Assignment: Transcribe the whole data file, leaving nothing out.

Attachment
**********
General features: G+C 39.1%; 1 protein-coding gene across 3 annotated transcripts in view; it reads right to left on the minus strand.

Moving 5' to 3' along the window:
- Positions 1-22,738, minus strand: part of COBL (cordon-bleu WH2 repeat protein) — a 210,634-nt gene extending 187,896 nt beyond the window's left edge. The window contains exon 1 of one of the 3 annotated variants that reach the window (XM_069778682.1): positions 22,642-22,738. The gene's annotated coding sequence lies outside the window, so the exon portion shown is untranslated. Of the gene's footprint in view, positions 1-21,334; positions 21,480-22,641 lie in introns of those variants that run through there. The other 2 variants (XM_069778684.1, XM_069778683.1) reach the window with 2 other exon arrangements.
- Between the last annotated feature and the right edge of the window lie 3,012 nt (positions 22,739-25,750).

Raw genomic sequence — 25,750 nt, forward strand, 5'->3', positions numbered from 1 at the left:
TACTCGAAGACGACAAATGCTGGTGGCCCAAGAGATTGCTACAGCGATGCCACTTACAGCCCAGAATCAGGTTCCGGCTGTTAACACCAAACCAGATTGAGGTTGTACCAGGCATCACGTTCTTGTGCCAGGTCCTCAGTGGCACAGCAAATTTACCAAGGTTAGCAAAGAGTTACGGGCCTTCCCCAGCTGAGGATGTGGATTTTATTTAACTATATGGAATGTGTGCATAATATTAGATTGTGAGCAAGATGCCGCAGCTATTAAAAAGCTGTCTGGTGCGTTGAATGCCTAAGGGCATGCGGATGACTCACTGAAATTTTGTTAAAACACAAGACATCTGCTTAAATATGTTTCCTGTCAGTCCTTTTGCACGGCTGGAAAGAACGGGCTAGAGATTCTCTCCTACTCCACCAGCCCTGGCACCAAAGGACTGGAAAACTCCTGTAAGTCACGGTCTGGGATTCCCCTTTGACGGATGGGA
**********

General features: G+C 39.1%; 1 protein-coding gene across 3 annotated transcripts in view; it reads right to left on the minus strand.

Moving 5' to 3' along the window:
- Positions 1-22,738, minus strand: part of COBL (cordon-bleu WH2 repeat protein) — a 210,634-nt gene extending 187,896 nt beyond the window's left edge. The window contains exon 1 of one of the 3 annotated variants that reach the window (XM_069778682.1): positions 22,642-22,738. The gene's annotated coding sequence lies outside the window, so the exon portion shown is untranslated. Of the gene's footprint in view, positions 1-21,334; positions 21,480-22,641 lie in introns of those variants that run through there. The other 2 variants (XM_069778684.1, XM_069778683.1) reach the window with 2 other exon arrangements.
- Between the last annotated feature and the right edge of the window lie 3,012 nt (positions 22,739-25,750).

Raw genomic sequence — 25,750 nt, forward strand, 5'->3', positions numbered from 1 at the left:
TACTCGAAGACGACAAATGCTGGTGGCCCAAGAGATTGCTACAGCGATGCCACTTACAGCCCAGAATCAGGTTCCGGCTGTTAACACCAAACCAGATTGAGGTTGTACCAGGCATCACGTTCTTGTGCCAGGTCCTCAGTGGCACAGCAAATTTACCAAGGTTAGCAAAGAGTTACGGGCCTTCCCCAGCTGAGGATGTGGATTTTATTTAACTATATGGAATGTGTGCATAATATTAGATTGTGAGCAAGATGCCGCAGCTATTAAAAAGCTGTCTGGTGCGTTGAATGCCTAAGGGCATGCGGATGACTCACTGAAATTTTGTTAAAACACAAGACATCTGCTTAAATATGTTTCCTGTCAGTCCTTTTGCACGGCTGGAAAGAACGGGCTAGAGATTCTCTCCTACTCCACCAGCCCTGGCACCAAAGGACTGGAAAACTCCTGTAAGTCACGGTCTGGGATTCCCCTTTGACGGATGGGA